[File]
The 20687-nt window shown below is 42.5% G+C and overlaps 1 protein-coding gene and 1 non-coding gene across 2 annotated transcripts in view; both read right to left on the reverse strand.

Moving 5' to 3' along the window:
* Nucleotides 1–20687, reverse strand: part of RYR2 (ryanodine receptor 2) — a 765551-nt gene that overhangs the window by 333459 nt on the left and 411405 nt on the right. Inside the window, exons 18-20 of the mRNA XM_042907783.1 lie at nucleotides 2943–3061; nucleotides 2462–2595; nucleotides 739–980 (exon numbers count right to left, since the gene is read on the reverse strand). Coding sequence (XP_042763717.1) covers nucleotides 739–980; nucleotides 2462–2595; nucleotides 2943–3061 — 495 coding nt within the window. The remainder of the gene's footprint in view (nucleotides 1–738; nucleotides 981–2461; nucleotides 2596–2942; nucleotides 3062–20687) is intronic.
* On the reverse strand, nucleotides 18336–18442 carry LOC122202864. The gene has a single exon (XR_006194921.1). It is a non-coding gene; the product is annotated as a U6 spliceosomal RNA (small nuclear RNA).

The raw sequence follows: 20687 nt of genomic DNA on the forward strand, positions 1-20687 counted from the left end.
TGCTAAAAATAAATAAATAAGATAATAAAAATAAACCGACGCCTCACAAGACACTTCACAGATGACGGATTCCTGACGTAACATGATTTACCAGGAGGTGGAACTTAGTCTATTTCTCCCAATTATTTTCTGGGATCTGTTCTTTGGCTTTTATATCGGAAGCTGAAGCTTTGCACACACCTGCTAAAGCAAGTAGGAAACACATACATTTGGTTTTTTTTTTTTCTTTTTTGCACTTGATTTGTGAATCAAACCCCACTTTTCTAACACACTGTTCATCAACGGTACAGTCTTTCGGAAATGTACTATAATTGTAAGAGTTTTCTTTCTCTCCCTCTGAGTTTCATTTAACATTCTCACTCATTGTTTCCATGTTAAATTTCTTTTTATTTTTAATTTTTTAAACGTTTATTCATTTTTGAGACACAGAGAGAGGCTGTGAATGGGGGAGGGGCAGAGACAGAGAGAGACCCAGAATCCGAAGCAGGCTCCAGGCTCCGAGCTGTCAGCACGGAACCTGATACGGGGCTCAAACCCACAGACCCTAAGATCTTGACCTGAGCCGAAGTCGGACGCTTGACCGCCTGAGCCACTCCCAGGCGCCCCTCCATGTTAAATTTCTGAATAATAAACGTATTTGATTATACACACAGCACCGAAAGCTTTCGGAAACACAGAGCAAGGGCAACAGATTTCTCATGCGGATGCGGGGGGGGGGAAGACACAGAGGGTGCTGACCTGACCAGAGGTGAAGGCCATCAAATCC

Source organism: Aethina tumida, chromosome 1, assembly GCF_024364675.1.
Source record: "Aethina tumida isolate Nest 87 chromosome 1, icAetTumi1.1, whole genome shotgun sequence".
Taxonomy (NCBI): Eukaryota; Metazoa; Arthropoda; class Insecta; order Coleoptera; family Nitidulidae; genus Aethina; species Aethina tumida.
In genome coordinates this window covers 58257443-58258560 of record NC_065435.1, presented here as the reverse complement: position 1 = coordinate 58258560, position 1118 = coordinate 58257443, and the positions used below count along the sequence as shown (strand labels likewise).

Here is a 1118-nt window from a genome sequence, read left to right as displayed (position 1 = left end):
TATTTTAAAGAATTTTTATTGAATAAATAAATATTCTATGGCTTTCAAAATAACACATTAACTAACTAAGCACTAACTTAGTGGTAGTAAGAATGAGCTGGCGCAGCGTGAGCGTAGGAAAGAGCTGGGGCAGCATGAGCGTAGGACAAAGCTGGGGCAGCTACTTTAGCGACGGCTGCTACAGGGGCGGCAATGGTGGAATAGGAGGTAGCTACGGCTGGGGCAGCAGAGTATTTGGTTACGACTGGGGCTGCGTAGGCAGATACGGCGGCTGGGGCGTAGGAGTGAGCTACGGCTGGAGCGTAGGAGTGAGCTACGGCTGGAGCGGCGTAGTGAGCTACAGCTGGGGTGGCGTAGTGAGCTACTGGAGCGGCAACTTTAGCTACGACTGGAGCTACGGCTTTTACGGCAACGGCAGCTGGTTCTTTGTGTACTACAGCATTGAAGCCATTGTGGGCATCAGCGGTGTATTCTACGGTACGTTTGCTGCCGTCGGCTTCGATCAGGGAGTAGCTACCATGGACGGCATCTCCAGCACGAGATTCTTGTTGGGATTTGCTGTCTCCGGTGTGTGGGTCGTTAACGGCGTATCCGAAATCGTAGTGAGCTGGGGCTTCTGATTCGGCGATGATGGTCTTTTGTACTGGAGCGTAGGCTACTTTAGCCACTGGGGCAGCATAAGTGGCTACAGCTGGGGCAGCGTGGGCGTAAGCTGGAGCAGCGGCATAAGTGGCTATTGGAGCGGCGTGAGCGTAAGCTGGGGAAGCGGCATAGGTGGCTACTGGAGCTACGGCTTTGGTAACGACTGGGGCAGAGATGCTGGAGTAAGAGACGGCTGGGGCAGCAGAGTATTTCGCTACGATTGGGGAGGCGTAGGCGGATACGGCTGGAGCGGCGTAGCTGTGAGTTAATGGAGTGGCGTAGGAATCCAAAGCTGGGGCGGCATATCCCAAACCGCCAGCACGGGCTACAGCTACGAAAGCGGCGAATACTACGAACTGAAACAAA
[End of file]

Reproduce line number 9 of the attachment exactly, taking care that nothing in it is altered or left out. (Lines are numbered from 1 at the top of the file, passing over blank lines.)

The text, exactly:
Taxonomy (NCBI): Eukaryota; Metazoa; Arthropoda; class Insecta; order Coleoptera; family Nitidulidae; genus Aethina; species Aethina tumida.